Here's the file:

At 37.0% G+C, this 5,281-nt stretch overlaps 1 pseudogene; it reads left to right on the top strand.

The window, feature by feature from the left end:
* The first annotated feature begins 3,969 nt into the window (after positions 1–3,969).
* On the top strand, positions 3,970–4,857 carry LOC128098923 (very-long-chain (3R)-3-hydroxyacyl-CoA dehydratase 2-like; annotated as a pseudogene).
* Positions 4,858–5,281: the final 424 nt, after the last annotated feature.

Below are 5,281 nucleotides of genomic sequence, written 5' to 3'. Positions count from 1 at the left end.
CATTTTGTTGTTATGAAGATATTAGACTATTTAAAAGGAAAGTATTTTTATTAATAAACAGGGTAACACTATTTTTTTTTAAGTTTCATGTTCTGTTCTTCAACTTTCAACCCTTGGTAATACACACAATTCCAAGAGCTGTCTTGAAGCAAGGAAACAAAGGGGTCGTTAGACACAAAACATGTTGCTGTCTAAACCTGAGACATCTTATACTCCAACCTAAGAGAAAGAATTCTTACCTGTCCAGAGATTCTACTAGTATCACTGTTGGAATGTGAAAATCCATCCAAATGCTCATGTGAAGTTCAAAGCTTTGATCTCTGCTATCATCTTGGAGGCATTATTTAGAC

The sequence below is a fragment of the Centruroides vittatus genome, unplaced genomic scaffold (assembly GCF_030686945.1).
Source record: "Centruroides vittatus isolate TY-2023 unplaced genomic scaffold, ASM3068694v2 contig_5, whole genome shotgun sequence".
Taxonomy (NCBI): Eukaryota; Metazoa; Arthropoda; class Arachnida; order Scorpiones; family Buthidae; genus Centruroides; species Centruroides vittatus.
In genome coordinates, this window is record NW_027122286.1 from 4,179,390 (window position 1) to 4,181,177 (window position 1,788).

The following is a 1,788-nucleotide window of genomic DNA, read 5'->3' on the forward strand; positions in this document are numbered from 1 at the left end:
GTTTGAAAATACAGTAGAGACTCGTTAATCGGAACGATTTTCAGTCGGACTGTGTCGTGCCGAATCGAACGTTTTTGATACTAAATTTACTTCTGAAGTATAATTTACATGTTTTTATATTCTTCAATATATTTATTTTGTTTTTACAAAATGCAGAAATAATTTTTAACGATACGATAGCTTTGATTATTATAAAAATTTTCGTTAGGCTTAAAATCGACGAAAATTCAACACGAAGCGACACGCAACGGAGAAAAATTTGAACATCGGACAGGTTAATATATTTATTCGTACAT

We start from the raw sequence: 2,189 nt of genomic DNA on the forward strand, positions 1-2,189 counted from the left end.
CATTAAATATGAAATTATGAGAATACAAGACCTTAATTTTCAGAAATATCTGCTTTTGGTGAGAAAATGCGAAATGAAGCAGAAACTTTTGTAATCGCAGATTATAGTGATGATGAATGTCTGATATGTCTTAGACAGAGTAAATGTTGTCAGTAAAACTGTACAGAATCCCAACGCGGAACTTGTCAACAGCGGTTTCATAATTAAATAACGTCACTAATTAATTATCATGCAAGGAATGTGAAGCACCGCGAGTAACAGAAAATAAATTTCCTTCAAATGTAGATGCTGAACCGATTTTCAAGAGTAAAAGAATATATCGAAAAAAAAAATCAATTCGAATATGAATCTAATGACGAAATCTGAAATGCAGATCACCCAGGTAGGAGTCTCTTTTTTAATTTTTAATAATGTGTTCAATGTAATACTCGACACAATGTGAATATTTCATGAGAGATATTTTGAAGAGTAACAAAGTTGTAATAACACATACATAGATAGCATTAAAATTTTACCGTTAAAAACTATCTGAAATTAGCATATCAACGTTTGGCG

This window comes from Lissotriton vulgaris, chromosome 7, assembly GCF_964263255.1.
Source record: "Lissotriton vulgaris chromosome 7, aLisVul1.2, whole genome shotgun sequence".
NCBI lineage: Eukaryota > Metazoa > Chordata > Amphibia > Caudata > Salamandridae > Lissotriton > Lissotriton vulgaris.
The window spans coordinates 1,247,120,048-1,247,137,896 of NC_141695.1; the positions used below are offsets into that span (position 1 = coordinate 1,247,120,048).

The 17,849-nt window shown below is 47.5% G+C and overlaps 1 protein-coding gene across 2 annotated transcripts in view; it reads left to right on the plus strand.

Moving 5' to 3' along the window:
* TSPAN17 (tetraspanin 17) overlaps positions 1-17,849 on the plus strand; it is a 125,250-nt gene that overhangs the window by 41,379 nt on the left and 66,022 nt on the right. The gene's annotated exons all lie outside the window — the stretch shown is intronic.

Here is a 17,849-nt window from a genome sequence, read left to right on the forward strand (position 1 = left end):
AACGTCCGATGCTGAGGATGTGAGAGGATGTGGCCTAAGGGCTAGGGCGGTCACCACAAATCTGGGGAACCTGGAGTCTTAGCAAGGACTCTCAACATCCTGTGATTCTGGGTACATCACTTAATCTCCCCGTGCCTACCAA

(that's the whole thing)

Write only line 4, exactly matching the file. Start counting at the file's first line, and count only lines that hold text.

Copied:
* On the top strand, positions 3,970–4,857 carry LOC128098923 (very-long-chain (3R)-3-hydroxyacyl-CoA dehydratase 2-like; annotated as a pseudogene).